We’ve also had some great, candid conversations with big names like Seth Godin, Roger Ebert and Bob Garfield.

What feature of your site are you proudest of and why?

We have this ongoing feature called “Engagement Checkup” where we look at how businesses are using social media to interact with customers in a more human and helpful way.

Last year, we were one of the first sites to really delve into the whole “airlines on Twitter” phenomenon and kept close tabs on how they handled the ash cloud debacle. We’re also lucky enough to have contributors in Brazil and China who keep us informed on what’s going on in those rapidly emerging economies. We’re proud Canadians, but our outlook is truly international.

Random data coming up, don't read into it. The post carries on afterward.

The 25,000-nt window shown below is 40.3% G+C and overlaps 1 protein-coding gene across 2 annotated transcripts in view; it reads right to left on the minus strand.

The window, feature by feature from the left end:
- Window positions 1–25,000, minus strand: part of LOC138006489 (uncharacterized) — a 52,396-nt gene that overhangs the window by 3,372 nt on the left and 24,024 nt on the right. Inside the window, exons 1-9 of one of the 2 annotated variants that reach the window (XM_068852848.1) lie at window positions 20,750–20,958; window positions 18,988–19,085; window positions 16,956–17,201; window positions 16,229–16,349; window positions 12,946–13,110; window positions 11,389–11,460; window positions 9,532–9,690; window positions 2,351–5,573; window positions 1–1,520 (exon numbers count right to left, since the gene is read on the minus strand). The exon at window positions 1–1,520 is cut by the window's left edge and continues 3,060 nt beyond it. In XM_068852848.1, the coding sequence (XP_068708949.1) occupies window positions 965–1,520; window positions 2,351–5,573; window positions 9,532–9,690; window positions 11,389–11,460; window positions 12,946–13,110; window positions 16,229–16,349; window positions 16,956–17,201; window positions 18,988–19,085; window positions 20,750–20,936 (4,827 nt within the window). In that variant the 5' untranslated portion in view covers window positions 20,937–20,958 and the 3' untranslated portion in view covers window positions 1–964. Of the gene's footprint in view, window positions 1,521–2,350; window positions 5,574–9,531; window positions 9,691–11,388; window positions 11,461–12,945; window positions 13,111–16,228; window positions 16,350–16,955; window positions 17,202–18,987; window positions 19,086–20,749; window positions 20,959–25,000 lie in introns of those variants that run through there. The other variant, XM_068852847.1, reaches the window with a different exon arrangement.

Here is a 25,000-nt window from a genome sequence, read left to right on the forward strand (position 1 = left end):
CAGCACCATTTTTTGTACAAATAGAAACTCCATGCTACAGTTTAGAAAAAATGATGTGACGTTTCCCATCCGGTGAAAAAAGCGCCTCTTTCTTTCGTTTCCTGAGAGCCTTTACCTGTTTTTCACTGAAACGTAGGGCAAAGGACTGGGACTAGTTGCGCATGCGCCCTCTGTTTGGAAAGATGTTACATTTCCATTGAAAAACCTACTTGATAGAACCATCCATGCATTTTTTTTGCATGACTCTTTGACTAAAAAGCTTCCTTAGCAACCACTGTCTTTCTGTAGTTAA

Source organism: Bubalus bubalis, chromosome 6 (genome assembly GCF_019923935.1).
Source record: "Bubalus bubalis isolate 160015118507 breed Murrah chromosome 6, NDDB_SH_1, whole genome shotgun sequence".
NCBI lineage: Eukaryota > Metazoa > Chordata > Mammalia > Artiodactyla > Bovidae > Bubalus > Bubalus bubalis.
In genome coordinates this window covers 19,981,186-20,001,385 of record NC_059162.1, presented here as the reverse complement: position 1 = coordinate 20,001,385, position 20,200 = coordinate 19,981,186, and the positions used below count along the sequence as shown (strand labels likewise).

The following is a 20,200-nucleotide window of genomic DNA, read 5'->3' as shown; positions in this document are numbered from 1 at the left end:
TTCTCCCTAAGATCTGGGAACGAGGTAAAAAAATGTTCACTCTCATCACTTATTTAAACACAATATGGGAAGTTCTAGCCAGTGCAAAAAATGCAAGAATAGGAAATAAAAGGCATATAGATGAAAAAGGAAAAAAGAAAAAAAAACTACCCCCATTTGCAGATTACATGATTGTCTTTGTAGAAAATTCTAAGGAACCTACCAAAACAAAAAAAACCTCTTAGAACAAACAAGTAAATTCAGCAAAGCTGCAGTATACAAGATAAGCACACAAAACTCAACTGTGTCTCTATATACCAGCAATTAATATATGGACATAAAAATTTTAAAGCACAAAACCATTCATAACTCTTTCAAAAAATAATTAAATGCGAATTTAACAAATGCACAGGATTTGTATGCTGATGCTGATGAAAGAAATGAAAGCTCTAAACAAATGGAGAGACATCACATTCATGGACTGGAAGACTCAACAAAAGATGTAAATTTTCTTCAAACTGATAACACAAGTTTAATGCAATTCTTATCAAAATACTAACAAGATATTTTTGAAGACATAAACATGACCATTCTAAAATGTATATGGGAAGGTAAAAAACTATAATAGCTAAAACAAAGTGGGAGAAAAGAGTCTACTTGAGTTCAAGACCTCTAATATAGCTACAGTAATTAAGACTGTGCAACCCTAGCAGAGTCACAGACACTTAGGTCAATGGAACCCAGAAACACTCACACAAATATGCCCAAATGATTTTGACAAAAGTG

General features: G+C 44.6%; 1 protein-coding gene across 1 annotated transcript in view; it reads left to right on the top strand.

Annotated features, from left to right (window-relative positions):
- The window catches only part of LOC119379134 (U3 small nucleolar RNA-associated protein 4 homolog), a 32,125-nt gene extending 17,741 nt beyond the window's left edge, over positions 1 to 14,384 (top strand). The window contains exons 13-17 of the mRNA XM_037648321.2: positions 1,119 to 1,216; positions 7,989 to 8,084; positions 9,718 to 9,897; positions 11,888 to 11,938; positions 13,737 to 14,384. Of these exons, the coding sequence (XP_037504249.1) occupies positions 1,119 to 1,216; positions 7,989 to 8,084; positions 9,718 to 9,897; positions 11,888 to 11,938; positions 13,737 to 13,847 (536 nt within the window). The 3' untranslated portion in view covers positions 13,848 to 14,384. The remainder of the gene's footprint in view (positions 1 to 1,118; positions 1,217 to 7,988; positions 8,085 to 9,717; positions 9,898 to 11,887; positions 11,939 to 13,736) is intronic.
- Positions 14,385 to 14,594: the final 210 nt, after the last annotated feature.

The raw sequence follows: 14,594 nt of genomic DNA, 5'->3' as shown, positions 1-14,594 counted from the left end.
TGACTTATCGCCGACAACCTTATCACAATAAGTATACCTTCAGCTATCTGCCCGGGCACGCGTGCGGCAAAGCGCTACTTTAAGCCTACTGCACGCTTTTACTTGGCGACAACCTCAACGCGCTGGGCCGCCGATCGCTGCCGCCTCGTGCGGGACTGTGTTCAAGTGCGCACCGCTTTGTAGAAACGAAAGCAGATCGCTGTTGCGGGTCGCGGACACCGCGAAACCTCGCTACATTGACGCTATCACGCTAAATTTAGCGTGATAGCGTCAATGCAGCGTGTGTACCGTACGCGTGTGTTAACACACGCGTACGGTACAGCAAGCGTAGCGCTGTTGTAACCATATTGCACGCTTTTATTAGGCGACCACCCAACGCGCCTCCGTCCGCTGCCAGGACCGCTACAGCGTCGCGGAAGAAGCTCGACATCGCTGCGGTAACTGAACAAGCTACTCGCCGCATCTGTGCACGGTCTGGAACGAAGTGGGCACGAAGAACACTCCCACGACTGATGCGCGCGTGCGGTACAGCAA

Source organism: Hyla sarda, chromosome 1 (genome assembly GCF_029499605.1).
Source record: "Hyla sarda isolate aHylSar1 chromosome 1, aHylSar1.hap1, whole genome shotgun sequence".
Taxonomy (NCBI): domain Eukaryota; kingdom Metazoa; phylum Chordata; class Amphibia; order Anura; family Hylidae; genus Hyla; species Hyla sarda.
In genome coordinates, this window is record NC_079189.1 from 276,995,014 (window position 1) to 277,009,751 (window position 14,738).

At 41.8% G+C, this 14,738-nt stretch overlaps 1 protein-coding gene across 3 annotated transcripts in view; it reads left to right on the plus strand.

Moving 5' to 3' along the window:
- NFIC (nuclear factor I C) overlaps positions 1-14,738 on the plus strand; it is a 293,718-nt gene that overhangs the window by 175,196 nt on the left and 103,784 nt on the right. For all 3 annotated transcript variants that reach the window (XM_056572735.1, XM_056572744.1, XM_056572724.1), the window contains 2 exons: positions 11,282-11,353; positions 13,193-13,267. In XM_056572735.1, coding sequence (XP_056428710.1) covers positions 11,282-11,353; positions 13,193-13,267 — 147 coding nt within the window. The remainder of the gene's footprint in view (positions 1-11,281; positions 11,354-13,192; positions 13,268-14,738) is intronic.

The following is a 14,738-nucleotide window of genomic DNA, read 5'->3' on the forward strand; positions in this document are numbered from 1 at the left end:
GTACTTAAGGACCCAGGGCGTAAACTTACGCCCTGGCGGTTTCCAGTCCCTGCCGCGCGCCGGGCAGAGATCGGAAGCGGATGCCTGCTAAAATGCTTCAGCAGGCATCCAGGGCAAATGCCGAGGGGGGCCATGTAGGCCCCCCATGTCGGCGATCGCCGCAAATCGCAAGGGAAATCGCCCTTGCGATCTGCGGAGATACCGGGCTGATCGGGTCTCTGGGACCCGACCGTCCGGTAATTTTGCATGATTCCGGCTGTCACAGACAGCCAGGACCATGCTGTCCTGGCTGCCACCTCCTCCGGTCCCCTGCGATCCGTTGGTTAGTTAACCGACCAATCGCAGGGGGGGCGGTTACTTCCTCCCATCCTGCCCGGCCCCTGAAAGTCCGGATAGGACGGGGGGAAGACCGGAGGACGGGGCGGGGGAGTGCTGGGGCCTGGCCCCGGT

In the end, it’s always the posts and ideas that readers can pluck out and apply to their own businesses that I’m most proud of.

You suddenly have an unlimited budget. What’s the first thing you spend it on?

Staff! Right now, I’m the only one working on Sparksheet full time. We have a really talented Web Director who works on lots of other Spafax projects as well, and we have a part-time community manager who takes care of our Twitter, Facebook and YouTube pages. But as far as content is concerned, it’s pretty much me and our trusty roster of freelance contributors.

Right now, we’re putting out two to three articles a week, but eventually we’d love to update the site every day. To get there, we’d really need more hands on deck.

What websites and social media tools can’t you live without?